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Video Game Social Interaction: Games need a “Jiggle Button”

February 16, 2010 Leave a comment

Certain video games do a marvelous job of reflecting reality when dealing with people’s reactions and affects in social interactions. In some video games your outward appearance affects how people react to your presence. Take Fable: the bigger bastard you are, the more your characters appearance will reflect you blackened soul, while inversely the kinder and more upstanding you were, the more handsome and welcomed you were thought of by the people.

In some video games your actions determine how others react to you. I could hardly go anywhere in Cyrodiil without people yelling about the “Hero of Kvatch” or how I was the new “Arena Champion”. This is in fact progressing into a more realistic scenario in coming games like Fable III. Recently Joystiq touched on Fable III’s “touch mechanic” by stating in their article X10: Fable 3 impressions (spoiler: we’re not pissed off):

“The second demonstration of the touch mechanic. The character walked up to a beggar and took him by the hand. The beggar, thinking he was being taken home for dinner, began to exclaim his gratitude. Only the demonstrator was going to be naughty — he led the beggar to a workhouse, where he intended to sell him. As they got closer to the factory, the beggar become more and more afraid, eventually pulling against the character’s arm in an attempt to escape. It was pretty horrifying.”

This touch mechanic represents a more in depth and user oriented experience in video games. Soon characters like Link will not longer be able to wander into people’s homes and raid their chests for money without feeling the repercussions cascade through the people in a ripple effect of justice. Pushing tombstones aside and taking the entombed treasure will brand you a depraved grave robber. Hoisting chickens above your head and jumping from high places in order to gently glide down to earth will label you as a ne’er-do-well who frequently engages in unusual forms of animal abuse. Come to think of it….what the hell is up with the Zelda games and their morals? (I’m not complaining, I’m just confused by it.)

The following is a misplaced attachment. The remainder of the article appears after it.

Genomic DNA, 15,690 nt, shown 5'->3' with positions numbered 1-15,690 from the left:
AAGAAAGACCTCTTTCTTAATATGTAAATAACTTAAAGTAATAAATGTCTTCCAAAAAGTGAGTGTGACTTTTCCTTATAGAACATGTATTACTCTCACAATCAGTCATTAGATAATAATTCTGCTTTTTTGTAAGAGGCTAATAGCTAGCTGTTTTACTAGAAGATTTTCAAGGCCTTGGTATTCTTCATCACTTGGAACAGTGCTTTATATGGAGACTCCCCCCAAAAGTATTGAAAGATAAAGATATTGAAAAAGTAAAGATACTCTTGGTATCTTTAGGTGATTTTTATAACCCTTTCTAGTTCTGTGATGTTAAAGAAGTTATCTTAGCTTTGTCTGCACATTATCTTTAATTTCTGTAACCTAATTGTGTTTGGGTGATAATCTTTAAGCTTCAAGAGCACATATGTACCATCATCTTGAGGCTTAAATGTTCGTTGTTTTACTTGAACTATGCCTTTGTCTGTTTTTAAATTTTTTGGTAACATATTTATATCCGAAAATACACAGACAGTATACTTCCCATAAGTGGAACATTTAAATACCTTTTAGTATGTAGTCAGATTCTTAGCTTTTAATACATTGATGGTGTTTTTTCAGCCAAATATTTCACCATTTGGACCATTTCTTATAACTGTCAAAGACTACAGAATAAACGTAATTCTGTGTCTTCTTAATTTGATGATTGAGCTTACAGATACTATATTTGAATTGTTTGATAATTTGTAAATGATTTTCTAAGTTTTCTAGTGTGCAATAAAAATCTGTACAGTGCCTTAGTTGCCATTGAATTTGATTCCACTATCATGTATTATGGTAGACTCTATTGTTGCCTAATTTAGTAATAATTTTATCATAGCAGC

The one aspect video games lack is a distinct…feminine touch. It’s no big secret that women have a strange powerVideo Game Boobs: DOAover men. That power is typically located around the same area on all of them. To get any guy to succumb to their wile requires little (if any) effort. I have always been somewhat let down that when selecting a female character that my interactions with my male NPCs didn’t go more smoothly than when I selected a male character. Boobs are pretty much the greatest weapon a woman has when asking for information/favors/help/anything at all.

Video games have never really taken this into account. With one little button a female character should be able to easily get what they want. I refer of course to the “Jiggle Button”. It would be the ultimate game changer. NPC won’t give up the key to the locked door in the back of the room? [Jiggle Button] PRESTO! Security Guard won’t divulge information as to the objective’s whereabouts? [Jiggle Button] “Pleeeaaaaassseeee?” SUCCESS!! Can’t win the fight against the horde of male enemies? [Jiggle Button] for distraction and VIOLA!!

The downside is eventually video games run the risk of deteriorating into:

Personally, I’m a pretty big fan of the last guy in a robe with a bottle of wine. Nice!